Rotator Cuff Tear
Rotator cuff is the group of tendons in the shoulder joint providing support and enabling wider range of motion. Major injury to these tendons may result in tear of these tendons and the condition is called a rotator cuff tear. It is one of the most common causes of shoulder pain in middle aged adults and older individuals.
Rotator cuff tears result from impairment of the rotator cuff on part of the shoulder blade (scapula) as the arm is lifted. It may occur with repeated use of arm for overhead activities, while playing sports or during motor accidents. Tears of the rotator cuff can also occur from a fall or heavy lifting.
Rotator cuff tears often cause severe pain, weakness of the arm, and crackling sensation on moving shoulder in certain positions. There may be stiffness, swelling, loss of movements, and tenderness in the front of the shoulder.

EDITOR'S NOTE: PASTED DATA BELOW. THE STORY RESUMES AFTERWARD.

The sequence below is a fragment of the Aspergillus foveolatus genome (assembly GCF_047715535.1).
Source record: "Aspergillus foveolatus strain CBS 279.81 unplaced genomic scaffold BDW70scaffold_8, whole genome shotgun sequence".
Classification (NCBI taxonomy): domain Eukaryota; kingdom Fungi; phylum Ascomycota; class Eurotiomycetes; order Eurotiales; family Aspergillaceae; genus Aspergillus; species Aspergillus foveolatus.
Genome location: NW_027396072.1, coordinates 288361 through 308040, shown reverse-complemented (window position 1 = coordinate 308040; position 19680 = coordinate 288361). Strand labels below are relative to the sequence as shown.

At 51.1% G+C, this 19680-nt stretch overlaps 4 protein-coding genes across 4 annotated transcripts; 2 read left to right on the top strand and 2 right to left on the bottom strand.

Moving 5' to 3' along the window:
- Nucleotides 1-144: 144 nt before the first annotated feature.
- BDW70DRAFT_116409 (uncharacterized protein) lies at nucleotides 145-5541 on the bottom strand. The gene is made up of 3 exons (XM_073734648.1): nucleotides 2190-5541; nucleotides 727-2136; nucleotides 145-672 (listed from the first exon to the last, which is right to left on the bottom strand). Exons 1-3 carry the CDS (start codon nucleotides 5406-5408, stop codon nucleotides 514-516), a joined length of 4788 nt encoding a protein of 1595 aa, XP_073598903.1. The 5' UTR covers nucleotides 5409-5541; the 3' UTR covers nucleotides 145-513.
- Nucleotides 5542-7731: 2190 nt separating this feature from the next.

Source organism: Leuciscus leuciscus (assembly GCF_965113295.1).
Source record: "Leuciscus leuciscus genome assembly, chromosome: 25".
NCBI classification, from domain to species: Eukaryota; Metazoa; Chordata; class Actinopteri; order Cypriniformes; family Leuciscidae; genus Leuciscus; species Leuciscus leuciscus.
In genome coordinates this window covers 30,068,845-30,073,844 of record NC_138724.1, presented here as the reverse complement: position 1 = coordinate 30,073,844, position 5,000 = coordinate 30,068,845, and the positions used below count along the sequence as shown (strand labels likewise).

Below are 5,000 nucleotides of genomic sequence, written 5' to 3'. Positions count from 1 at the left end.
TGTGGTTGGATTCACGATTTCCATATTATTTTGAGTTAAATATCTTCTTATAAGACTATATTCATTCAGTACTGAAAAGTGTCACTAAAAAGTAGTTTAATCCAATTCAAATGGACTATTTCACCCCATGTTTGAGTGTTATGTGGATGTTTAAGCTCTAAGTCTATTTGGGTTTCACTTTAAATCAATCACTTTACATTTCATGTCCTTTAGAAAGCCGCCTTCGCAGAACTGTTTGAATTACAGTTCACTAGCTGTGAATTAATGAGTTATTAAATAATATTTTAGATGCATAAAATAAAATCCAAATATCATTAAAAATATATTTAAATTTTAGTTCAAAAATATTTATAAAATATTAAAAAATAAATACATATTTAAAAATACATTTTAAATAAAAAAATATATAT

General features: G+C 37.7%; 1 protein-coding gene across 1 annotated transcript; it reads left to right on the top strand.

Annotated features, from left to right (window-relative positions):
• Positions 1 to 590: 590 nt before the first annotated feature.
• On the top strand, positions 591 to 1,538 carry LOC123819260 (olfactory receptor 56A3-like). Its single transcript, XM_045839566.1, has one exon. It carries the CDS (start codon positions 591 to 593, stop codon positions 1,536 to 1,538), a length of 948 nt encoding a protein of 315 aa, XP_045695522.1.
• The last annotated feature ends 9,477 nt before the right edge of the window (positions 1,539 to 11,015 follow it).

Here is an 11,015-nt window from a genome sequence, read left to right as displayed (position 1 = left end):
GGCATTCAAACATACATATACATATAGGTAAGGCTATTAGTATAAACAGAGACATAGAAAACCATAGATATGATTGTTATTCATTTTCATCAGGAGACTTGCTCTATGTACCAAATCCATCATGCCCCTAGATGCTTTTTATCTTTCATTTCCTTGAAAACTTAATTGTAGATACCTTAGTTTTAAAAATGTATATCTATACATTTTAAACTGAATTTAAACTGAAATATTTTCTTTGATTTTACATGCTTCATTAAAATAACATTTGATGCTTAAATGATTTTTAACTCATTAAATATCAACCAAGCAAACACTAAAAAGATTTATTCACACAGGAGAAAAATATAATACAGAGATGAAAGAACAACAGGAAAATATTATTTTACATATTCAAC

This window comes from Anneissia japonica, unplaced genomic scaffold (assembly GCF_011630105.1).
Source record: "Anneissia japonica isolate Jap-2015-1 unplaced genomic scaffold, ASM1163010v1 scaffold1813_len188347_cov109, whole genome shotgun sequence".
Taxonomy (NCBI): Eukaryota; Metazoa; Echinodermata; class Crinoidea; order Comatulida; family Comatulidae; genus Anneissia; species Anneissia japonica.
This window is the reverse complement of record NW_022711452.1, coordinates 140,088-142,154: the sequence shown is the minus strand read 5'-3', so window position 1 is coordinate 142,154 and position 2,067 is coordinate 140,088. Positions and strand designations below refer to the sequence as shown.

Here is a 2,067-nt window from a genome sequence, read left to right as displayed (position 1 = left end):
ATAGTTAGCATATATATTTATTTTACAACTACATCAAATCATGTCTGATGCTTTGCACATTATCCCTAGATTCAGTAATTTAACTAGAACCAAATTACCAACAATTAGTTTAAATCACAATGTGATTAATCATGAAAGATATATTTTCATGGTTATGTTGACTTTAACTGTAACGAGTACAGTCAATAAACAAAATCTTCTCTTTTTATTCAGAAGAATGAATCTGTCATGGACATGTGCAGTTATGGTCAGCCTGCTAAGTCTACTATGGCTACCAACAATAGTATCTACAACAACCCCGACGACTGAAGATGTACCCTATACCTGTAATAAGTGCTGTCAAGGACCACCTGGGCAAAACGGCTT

A Rotator Cuff Tear diagnosis is based on the physical examination, X-rays, and imaging studies, such as MRI. Rotator cuff tears are best viewed on magnetic resonance imaging (MRI).
Conservative Treatment Options
- Shoulder sling
- Non-steroidal anti-inflammatory medication if Professor Bain agrees you are not at a high risk of complication, injection of a steroid (cortisone) and a local anaesthetic in the subacromial space of the affected shoulder to help decrease the inflammation and pain
- Certain Exercises
Rotator cuff repair may be performed by open surgery or arthroscopic procedure. In arthroscopy procedure space for rotator cuff tendons will be increased and the cuff tear is repaired using suture anchors. These anchor sutures help in attaching the tendons to the humerus bone. Following the surgery, recovery is slow, a sling is required and you may be advised to practice motion and strengthening exercises.